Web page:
We’re Listening: RECBC Evaluation of New Rules Underway
On June 15, 2018, the Superintendent of Real Estate’s agency and disclosure rules came into effect.
These rules protect consumers by:
- prohibiting limited dual agency in almost all cases, and
- requiring new disclosures about commissions, services to expect from a licensee, the risks of being an unrepresented party in a real estate transaction, and managing conflicts of interest between clients.
These agency and disclosure rules are intended to ensure that consumers receive better information to make informed decisions, and that licensees act with undivided loyalty in their clients’ best interests.
The Superintendent of Real Estate directed RECBC to prepare a report on the first 90 days of the implementation of the agency and disclosure rules. Throughout August and September 2018, Executive Officer Erin Seeley and senior staff met with groups of managing brokers to gather industry input for the report. At roundtable meetings held in each board region, they engaged in active dialogue with managing brokers – discussing the effects of the new rules, listening to the experiences and perspectives of managing brokers on the implementation of the rules, and to the feedback on the new disclosure forms.
Later this fall, we will also be soliciting your input through an online survey. You can expect to receive a link to a survey asking you for your thoughts about the new rules in November. All the input gathered will help shape our report and may influence how future changes are introduced and implemented.
Key themes that have emerged during the workshops with managing brokers include:
The importance of education
Managing brokers who have taken the Rule Changes: Agency and Disclosure course – and ensured their licensees take the course – report that as a result they felt better prepared to implement changes in their brokerage.
All trading services and rental property management licensees must complete the course before renewing their licence. We strongly encourage you to complete the course as soon as possible. It is the best way to make sure you are providing knowledgeable, competent services to your clients that comply with the new requirements.
Training and support
Managing brokers reported finding the information and resources from RECBC useful in training licensees at their brokerages about how to comply with the rules. Many suggested additional topics to cover, and asked for more resources, in different formats. Videos, PowerPoints and recorded presentations that managing brokers can use in their brokerages were among the resources requested.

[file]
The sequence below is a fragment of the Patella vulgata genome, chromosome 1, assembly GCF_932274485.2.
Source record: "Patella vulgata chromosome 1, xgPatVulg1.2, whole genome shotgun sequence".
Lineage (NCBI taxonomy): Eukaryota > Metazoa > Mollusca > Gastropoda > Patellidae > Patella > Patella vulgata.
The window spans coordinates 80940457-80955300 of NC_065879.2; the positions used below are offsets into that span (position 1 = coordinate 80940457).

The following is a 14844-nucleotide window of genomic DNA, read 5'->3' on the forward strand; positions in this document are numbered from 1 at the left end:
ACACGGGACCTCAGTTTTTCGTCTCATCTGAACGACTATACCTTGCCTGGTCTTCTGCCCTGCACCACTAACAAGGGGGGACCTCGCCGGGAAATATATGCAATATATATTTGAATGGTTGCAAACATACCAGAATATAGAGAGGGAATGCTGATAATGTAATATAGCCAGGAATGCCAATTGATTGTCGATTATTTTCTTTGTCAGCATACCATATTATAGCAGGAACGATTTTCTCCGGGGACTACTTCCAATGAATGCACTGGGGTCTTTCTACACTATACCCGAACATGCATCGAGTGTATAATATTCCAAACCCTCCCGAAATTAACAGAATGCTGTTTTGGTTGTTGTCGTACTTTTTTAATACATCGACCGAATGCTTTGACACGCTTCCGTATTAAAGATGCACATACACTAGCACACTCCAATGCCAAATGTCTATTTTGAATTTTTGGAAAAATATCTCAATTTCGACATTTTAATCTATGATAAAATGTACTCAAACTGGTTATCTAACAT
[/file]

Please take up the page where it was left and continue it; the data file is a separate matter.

You also told us that you’d like us to focus more on the positive benefits of compliance and less on substantive risk. We’ve listened to your feedback and we’ll be incorporating it into our planning for new communications tools and approaches in 2019.
Changes to the forms
We received many suggestions for making the forms shorter, faster to complete, and easier to explain to consumers. We are carefully considering all the feedback we’ve heard, and plan to develop updated versions of the forms that will be introduced in 2019. As part of the process of developing the updated forms, we will be conducting additional testing and consultation with licensees and consumers.
We will also develop and introduce new specialized versions of the disclosure forms that better meet the needs of licensed rental property managers and rental consumers.
Challenges and unintended consequences
Managing brokers, particularly in smaller communities and rural areas reported a rise in the numbers of unrepresented buyers. While this has not been supported yet by data, it is a potential consequence that we take seriously.
Additionally, managing brokers reported that the rules changes have added substantially to the administrative burden of managing a brokerage and introduced practical challenges to providing real estate services in communities with limited numbers of licensees. We also heard from commercial managing brokers that the disclosure and dual agency rules do not reflect their longstanding business practices.
As we evaluate the effects of the changes to agency and disclosure requirements in the post-implementation period, it is both useful and important to reflect on the intent of these rules. Above all, the rules were developed to foster a more professional and ethical real estate industry in BC, with better protection for consumers. The changes to the rules regarding agency have resulted in a renewed focus on every licensee’s fundamental duties to clients: undivided loyalty, confidentiality and the avoidance of conflicts of interests.